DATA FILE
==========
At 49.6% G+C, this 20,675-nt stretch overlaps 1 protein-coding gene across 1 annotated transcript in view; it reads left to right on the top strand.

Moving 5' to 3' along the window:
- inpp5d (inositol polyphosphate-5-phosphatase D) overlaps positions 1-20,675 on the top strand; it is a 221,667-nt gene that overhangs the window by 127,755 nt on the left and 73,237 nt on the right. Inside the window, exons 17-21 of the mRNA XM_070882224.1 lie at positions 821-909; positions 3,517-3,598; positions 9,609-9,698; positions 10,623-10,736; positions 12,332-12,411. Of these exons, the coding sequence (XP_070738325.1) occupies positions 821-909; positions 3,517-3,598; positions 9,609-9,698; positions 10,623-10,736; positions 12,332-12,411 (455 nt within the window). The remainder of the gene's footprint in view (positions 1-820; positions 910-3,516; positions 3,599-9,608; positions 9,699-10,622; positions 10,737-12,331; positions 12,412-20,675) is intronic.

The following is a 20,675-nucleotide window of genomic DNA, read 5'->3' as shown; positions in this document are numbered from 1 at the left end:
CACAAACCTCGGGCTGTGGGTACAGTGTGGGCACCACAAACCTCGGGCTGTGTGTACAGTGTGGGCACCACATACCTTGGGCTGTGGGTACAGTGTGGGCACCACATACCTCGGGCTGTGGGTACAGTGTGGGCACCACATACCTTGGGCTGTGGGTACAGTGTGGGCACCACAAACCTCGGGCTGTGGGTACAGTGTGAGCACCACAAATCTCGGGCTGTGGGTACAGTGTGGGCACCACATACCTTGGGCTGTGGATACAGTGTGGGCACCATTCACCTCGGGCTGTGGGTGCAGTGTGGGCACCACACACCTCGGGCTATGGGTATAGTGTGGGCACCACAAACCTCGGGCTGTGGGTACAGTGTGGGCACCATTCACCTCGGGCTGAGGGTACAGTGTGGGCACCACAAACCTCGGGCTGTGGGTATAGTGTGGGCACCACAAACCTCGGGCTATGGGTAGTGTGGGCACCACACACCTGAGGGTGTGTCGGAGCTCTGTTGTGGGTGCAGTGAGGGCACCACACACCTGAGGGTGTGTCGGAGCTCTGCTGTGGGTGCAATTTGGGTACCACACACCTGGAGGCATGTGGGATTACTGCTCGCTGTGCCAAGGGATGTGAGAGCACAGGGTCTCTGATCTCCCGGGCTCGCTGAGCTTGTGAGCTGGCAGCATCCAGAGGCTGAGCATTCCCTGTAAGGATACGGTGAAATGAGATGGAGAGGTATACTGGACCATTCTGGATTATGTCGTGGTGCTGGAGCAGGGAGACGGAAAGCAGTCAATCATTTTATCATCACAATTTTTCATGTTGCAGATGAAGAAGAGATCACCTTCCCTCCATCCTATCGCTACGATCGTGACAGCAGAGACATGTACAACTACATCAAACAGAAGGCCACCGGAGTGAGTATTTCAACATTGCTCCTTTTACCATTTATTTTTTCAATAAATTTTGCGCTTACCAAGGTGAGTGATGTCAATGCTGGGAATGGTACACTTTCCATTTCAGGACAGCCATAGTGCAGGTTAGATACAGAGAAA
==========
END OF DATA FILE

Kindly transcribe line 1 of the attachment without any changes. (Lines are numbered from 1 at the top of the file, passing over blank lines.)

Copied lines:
At 49.6% G+C, this 20,675-nt stretch overlaps 1 protein-coding gene across 1 annotated transcript in view; it reads left to right on the top strand.